Funny how all that works

By: Monday July 7, 2014 1:30 am

Continuing the timeless level of inaccuracy the right-wing has had in America, from how awesome Iraq would be to how Americans will always hate soccer, a really really high rate of being wrong.

 

Come Saturday Morning: This and That

By: Saturday June 14, 2014 6:59 am

Too many things happening this week, but I’ll point you to a few choice bits…

VIDEO: #FastFoodGlobal Rally in Austin, Texas

By: Saturday May 17, 2014 7:53 am

A handful of fast food workers walked off their jobs in Austin, Texas yesterday, the closest thing our city had to a true May Day celebration in the streets. It happened as part of a global one-day strike led by the Fight For 15 movement. Dozens gathered outside a Popeye’s Kitchen on the east side of town, along a strip of fast food restaurants that cluster near the intersection of Martin Luther King, JR Boulevard and Airport Boulevard. This strip of strip mall purgatory could be any arterial street in America, reeking of fry grease and automotive exhaust.

Despite Falling Revenues, Walmart Increases Pay for Top Execs

By: Monday May 12, 2014 9:19 am

Sometimes the effects of our social and income inequality are easy to see, but hard to measure.

But not in this case: despite falling revenues, and despite only reluctantly paying minimum wage to its workers, Walmart increased the pay for its top executives. The people who do the labor get little. The people who make the decisions that can cause falling revenues get more (and more and…) Could it be any clearer what is going on?

Do the Math: American Economy and Society

By: Friday May 2, 2014 1:20 pm

When most people talk about economics there are lots of statistics, as if economics is about math. Economics is really about people. It shows who we are as a nation and tells us what we will become. In 21st century America, our hope now is that we’ll someday better people than we have become. But do the math; it’ll be a hard road.

Late Night: Crappy May Day

By: Thursday May 1, 2014 8:00 pm

Despite some anomalous developments out here in the Northwest, things look as dreadful as ever for working people this year, as wages reach their lowest share of GDP since the last handlebar mustache era.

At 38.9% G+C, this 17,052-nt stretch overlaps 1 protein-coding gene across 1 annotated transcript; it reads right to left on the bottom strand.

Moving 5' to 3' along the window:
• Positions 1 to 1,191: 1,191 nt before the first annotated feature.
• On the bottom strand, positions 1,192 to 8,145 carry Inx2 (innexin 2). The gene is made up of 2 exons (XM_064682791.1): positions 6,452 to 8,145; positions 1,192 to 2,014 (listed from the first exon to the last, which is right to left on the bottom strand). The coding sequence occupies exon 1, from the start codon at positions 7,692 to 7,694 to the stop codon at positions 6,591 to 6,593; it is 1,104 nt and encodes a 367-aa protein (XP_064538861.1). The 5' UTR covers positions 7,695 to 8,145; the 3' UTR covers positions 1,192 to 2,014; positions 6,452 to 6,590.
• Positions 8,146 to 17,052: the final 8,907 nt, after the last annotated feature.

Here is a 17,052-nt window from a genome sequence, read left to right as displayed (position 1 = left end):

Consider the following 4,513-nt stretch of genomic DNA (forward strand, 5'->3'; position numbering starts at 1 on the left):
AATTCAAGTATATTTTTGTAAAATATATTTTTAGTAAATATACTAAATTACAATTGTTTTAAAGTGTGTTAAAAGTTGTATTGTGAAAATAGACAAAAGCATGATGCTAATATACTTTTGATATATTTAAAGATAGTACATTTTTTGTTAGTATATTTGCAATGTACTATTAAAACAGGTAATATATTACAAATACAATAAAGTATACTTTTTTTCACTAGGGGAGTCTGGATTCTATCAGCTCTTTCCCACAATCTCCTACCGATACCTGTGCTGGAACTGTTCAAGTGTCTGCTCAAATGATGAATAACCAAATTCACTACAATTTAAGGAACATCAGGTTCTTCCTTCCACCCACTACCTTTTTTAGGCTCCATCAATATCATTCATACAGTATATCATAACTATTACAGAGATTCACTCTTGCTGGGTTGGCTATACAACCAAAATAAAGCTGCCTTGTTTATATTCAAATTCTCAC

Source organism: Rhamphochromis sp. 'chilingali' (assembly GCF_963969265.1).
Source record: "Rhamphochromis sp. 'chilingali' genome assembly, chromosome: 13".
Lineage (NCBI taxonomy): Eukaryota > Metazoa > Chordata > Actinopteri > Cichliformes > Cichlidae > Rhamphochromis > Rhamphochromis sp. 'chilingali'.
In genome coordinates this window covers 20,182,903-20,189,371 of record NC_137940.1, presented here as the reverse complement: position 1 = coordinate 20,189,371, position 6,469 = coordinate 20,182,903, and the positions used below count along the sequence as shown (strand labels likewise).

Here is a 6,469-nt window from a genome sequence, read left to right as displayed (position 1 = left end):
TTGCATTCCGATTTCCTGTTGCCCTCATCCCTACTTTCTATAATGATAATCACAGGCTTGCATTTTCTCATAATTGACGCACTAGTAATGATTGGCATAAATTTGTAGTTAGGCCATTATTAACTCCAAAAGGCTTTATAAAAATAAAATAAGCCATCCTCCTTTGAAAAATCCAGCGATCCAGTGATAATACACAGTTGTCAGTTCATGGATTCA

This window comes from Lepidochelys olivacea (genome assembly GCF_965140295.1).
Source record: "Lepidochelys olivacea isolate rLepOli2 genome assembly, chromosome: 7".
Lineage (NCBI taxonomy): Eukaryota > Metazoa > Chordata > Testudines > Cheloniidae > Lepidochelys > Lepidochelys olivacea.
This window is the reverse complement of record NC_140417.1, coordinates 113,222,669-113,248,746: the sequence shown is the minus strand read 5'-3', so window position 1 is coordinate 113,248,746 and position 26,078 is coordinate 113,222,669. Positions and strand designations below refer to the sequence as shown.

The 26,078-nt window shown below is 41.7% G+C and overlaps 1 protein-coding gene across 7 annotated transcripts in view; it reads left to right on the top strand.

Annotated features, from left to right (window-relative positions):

That it has proven impossible to raise the federal minimum wage, incrementally, from utterly disgraceful to merely pathetic illustrates the bipartisan amnesia about what the minimum wage is.

Why the Richest Americans Don’t Care about Income Inequality

By: Wednesday April 30, 2014 8:00 am

The same bill in Congress that would cut food stamps pays out farm subsidies to America’s billionaires, including Microsoft co-founder Paul Allen, Charles Schwab and S. Truett Cathy of Chick-fil-A.

Stumbling Past Econ 101

By: Sunday April 13, 2014 10:45 am

Income converted to capital isn’t consumed in the same time frame as money paid out in wages. That’s why increasing the minimum wage will have a stimulative effect.

Walmart Supports Raising Public Food Benefits — For Its Own Profit

By: Tuesday April 8, 2014 9:05 am

Walmart supports an increase in the Supplemental Nutrition Assistance Program (SNAP, i.e., food stamps) benefits, to erase the cuts Congress voted into place last fall. Does Walmart really care more about the fate of about hungry children than does Congress? Um, not really. Walmart has instead acknowledged publicly that federal cuts to food stamps are a threat to its bottom line.

FDL Book Salon Welcomes Ken Jacobs, When Mandates Work: Raising Labor Standards at the Local Level

By: Sunday March 16, 2014 1:59 pm

The 21st century United States is a nation of great income inequality and entrenched poverty. Progressives have demanded federal action to fight these problems, but Republican control over the House has made this nearly impossible. However, campaigns on the local and state levels have begun to transform the debate over income inequality. Beginning in the 1990s, living wage campaigns in cities across the nation began showing how local communities can make a difference. Some of the nation’s most politically progressive cities began pushing for paid sick leave, domestic partner benefits, and card check for unionization.

In the last two years, Occupy Wall Street brought economic inequality to the attention of national politicians and opened space for political leaders to push for higher minimum wage laws.

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